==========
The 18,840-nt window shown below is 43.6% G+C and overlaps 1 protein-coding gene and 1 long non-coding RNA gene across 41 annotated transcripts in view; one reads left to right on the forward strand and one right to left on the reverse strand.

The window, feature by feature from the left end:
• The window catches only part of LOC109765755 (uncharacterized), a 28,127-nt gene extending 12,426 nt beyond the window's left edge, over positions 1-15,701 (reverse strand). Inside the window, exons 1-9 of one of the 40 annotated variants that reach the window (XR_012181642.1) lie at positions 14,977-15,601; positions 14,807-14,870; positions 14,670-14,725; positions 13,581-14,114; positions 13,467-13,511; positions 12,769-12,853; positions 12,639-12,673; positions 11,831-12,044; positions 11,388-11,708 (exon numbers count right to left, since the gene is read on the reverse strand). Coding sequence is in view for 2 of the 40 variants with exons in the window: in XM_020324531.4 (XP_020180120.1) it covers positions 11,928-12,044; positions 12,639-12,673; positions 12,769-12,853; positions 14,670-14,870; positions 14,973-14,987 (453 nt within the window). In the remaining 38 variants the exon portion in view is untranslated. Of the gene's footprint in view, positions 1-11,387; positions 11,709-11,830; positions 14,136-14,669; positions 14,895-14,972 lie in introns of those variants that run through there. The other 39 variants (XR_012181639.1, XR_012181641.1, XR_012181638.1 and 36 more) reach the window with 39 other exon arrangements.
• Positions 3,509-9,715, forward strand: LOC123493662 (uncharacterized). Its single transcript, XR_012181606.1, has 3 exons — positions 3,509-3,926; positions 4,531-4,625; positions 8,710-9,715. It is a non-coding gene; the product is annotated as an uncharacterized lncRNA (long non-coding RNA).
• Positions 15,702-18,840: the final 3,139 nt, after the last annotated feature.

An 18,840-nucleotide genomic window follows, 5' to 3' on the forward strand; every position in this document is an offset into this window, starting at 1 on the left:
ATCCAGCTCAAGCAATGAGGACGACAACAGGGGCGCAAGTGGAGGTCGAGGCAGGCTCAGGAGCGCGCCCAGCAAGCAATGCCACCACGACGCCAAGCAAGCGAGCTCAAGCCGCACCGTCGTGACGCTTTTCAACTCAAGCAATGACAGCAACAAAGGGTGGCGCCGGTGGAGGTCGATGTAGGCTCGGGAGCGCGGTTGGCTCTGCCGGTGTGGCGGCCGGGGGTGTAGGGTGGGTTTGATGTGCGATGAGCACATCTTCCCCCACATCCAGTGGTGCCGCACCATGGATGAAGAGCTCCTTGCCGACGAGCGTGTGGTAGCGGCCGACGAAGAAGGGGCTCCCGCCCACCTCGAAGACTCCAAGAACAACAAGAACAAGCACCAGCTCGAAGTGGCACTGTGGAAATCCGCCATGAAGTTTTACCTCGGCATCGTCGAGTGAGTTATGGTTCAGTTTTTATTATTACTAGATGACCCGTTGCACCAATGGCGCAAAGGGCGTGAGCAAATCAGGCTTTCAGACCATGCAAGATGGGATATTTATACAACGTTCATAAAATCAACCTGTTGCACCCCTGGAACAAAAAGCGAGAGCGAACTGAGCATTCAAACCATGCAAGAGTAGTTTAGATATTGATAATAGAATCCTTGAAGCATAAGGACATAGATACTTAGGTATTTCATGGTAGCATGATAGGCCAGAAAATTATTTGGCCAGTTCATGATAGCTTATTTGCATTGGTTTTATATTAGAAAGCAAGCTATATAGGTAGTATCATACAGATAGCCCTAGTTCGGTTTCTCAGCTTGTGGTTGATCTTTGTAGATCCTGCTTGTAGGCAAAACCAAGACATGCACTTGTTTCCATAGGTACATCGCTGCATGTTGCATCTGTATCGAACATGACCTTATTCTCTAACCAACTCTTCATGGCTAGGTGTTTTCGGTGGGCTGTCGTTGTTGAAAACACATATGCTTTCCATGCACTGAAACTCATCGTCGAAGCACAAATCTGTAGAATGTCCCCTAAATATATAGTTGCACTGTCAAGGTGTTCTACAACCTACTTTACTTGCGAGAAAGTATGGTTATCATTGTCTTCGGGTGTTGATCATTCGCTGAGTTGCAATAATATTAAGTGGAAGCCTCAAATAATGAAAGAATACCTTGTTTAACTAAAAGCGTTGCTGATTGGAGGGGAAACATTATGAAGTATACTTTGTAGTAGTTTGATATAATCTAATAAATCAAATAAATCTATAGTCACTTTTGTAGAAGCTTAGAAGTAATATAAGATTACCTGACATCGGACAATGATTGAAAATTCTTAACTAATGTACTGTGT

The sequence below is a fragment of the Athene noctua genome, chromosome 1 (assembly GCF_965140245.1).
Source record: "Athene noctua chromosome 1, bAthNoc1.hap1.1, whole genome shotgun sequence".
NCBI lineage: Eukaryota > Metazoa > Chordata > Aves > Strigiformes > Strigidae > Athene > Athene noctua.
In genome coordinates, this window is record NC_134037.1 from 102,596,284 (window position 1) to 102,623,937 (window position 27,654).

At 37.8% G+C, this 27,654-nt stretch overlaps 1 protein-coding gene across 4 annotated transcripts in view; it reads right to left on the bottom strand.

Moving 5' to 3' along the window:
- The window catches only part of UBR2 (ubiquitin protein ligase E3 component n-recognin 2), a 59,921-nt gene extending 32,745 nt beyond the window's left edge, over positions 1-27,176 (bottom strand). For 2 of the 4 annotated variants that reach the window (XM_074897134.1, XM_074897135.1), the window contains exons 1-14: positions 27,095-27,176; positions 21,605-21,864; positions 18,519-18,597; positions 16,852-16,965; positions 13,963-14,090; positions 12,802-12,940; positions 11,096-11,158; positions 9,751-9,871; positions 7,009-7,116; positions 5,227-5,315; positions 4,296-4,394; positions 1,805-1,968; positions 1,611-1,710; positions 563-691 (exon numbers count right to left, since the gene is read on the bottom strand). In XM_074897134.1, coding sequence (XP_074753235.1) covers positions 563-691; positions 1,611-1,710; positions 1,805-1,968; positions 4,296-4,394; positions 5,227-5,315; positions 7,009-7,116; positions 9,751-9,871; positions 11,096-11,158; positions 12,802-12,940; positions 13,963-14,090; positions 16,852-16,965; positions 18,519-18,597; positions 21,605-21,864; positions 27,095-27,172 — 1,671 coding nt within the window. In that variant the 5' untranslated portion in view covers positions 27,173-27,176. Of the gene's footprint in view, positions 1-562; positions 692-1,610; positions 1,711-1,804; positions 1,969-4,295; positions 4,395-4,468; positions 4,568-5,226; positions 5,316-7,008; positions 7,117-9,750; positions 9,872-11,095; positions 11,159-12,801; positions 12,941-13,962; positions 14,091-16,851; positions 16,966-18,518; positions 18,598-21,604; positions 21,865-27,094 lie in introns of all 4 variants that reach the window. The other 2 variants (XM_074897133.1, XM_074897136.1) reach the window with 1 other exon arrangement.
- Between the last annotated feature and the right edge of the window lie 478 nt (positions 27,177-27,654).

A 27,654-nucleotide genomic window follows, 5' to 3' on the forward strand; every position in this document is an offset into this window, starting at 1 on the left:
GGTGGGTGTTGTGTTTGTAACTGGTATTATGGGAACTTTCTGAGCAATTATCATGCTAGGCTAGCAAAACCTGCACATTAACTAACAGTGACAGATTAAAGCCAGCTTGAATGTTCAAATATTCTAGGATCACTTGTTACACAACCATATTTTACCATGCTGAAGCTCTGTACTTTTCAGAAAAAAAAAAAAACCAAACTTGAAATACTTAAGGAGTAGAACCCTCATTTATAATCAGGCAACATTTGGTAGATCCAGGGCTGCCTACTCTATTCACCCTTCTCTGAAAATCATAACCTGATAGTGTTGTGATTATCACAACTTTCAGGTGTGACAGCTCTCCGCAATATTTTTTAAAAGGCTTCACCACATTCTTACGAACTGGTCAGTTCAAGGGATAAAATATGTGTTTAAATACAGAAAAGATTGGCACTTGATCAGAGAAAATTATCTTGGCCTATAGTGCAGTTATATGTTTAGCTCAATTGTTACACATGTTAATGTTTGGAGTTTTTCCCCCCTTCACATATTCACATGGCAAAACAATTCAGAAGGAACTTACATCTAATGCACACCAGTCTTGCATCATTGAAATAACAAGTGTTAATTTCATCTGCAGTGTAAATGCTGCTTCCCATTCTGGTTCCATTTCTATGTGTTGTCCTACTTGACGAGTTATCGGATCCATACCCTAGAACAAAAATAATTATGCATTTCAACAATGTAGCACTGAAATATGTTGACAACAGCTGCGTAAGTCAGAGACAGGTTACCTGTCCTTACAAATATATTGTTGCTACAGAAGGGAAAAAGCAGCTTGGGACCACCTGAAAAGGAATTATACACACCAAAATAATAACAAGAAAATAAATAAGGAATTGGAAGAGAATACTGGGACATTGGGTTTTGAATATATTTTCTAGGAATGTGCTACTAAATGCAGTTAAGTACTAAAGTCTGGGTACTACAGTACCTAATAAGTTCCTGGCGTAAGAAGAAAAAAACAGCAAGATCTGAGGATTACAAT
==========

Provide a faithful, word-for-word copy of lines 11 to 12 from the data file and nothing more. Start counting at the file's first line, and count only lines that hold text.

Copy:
In genome coordinates, this window is record NC_134037.1 from 102,596,284 (window position 1) to 102,623,937 (window position 27,654).

At 37.8% G+C, this 27,654-nt stretch overlaps 1 protein-coding gene across 4 annotated transcripts in view; it reads right to left on the bottom strand.